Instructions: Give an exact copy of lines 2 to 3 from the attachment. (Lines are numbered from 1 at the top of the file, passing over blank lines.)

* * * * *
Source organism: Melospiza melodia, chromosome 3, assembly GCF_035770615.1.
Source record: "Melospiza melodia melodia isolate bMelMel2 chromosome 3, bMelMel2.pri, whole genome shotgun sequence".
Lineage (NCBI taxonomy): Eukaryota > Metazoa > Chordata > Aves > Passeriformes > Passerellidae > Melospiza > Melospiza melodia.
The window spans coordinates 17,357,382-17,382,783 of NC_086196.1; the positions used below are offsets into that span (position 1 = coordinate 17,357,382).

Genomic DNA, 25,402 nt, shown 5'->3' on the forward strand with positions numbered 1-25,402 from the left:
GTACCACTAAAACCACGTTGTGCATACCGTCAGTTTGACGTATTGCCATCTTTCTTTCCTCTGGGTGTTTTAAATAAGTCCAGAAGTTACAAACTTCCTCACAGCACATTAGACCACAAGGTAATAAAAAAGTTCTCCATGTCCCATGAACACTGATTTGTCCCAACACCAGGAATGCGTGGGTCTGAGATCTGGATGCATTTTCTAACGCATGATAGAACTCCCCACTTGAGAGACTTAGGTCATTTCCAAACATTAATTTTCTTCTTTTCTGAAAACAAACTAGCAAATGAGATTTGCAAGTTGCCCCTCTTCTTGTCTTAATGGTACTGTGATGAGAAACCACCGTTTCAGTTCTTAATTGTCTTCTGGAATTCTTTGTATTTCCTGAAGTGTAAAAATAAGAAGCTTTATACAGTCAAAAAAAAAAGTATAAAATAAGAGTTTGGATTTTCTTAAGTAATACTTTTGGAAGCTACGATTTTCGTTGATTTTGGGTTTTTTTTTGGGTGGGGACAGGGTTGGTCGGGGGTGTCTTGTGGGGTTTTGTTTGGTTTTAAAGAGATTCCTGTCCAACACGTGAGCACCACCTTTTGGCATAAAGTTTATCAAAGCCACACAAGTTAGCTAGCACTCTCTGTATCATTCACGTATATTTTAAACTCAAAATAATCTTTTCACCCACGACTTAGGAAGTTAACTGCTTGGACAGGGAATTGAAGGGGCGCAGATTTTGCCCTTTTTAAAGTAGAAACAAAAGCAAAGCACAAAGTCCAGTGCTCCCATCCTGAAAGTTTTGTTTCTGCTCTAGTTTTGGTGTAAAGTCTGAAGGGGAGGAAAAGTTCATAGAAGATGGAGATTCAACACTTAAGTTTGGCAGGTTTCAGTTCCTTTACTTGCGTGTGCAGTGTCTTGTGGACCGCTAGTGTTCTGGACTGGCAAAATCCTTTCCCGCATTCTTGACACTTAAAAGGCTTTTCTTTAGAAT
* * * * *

Source record: "Melospiza melodia melodia isolate bMelMel2 chromosome 3, bMelMel2.pri, whole genome shotgun sequence".
Lineage (NCBI taxonomy): Eukaryota > Metazoa > Chordata > Aves > Passeriformes > Passerellidae > Melospiza > Melospiza melodia.